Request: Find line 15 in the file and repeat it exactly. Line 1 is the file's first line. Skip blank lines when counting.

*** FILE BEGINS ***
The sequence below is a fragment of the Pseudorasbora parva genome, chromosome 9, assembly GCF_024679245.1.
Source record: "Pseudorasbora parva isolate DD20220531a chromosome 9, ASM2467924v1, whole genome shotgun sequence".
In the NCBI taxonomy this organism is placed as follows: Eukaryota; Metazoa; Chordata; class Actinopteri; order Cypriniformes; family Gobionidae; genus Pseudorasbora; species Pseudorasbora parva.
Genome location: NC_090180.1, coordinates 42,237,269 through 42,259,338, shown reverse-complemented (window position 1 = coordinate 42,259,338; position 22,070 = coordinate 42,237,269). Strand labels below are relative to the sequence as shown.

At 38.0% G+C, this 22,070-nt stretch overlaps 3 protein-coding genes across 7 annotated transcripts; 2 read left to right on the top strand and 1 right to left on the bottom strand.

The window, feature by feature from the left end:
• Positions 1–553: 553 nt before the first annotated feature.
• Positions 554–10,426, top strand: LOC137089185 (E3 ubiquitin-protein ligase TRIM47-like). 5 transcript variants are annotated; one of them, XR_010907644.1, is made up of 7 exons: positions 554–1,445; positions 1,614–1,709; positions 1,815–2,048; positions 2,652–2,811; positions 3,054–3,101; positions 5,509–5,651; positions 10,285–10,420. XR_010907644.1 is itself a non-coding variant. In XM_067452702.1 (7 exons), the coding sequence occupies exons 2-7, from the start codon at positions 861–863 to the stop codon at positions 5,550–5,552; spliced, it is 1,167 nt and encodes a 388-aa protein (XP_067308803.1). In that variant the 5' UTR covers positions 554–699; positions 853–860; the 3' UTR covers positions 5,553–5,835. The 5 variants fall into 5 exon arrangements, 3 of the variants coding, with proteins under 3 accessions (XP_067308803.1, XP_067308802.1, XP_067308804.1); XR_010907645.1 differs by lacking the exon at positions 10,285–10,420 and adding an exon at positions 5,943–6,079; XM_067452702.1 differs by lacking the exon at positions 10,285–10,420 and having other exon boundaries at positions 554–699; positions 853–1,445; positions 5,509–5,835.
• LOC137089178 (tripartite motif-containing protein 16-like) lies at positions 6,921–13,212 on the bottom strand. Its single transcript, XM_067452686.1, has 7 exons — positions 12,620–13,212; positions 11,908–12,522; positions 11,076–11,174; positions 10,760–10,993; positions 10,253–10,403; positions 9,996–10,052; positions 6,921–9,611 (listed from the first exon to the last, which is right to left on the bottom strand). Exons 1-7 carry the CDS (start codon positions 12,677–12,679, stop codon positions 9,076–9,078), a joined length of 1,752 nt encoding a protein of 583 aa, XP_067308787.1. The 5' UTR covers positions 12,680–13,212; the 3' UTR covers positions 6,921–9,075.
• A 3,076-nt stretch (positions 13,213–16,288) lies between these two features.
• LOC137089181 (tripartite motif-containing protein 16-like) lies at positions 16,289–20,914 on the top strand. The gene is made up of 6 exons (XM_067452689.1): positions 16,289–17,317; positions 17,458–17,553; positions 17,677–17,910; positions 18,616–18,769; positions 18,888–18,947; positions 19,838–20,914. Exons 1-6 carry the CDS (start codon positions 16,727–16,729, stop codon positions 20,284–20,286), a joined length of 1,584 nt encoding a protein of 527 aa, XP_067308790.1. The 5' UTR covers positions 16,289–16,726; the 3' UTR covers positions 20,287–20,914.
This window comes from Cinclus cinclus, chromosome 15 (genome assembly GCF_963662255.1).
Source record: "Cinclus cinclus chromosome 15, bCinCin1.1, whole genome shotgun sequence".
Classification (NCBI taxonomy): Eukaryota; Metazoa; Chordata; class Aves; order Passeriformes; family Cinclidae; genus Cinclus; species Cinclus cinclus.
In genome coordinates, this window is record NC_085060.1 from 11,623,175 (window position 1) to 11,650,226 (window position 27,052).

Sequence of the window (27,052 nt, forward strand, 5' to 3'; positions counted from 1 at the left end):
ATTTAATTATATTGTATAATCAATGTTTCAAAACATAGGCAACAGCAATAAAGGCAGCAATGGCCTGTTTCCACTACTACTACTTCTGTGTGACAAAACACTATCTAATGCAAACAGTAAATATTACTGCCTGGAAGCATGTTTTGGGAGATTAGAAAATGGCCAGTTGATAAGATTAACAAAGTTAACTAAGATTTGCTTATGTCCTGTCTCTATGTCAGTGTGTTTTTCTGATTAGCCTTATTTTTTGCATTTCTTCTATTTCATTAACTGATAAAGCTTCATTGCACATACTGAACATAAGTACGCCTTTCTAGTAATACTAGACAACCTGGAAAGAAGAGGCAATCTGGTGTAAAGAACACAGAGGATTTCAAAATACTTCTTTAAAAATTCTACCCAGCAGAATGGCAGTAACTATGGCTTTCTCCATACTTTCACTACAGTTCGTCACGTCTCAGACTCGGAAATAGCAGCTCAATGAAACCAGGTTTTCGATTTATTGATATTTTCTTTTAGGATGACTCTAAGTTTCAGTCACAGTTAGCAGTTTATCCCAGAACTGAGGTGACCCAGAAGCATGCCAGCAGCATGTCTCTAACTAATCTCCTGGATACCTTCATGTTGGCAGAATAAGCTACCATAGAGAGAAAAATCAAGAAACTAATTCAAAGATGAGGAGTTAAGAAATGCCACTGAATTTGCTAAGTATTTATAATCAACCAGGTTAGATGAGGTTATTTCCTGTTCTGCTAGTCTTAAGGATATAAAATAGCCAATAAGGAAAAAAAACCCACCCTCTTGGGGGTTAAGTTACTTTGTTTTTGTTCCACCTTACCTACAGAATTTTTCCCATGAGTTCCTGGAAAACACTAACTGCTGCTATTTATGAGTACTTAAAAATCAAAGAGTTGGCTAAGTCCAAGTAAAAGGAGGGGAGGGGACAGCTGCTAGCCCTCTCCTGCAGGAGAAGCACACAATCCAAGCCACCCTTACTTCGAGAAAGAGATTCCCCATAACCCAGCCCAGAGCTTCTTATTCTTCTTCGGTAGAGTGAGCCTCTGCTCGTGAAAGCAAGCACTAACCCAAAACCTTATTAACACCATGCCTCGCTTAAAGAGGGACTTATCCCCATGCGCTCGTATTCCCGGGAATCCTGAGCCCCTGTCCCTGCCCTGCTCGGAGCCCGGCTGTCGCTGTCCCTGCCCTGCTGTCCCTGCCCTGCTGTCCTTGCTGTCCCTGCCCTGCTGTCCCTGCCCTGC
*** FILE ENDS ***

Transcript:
In genome coordinates, this window is record NC_085060.1 from 11,623,175 (window position 1) to 11,650,226 (window position 27,052).